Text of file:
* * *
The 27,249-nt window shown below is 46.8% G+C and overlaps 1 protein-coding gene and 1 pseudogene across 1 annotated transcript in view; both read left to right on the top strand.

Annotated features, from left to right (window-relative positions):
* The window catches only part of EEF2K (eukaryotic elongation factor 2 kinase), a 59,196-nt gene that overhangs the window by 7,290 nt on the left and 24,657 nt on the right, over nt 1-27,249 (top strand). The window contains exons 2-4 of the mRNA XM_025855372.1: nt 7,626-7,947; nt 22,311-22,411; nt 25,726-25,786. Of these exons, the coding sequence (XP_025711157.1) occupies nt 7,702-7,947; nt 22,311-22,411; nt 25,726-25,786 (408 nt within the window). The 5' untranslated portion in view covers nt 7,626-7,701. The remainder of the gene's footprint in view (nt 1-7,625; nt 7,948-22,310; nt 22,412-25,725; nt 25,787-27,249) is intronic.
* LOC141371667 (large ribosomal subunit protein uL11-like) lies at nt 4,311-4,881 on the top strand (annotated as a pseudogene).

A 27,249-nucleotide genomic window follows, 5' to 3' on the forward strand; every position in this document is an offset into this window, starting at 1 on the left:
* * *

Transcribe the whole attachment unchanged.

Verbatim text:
The 27,249-nt window shown below is 46.8% G+C and overlaps 1 protein-coding gene and 1 pseudogene across 1 annotated transcript in view; both read left to right on the top strand.

Annotated features, from left to right (window-relative positions):
* The window catches only part of EEF2K (eukaryotic elongation factor 2 kinase), a 59,196-nt gene that overhangs the window by 7,290 nt on the left and 24,657 nt on the right, over nt 1-27,249 (top strand). The window contains exons 2-4 of the mRNA XM_025855372.1: nt 7,626-7,947; nt 22,311-22,411; nt 25,726-25,786. Of these exons, the coding sequence (XP_025711157.1) occupies nt 7,702-7,947; nt 22,311-22,411; nt 25,726-25,786 (408 nt within the window). The 5' untranslated portion in view covers nt 7,626-7,701. The remainder of the gene's footprint in view (nt 1-7,625; nt 7,948-22,310; nt 22,412-25,725; nt 25,787-27,249) is intronic.
* LOC141371667 (large ribosomal subunit protein uL11-like) lies at nt 4,311-4,881 on the top strand (annotated as a pseudogene).

A 27,249-nucleotide genomic window follows, 5' to 3' on the forward strand; every position in this document is an offset into this window, starting at 1 on the left: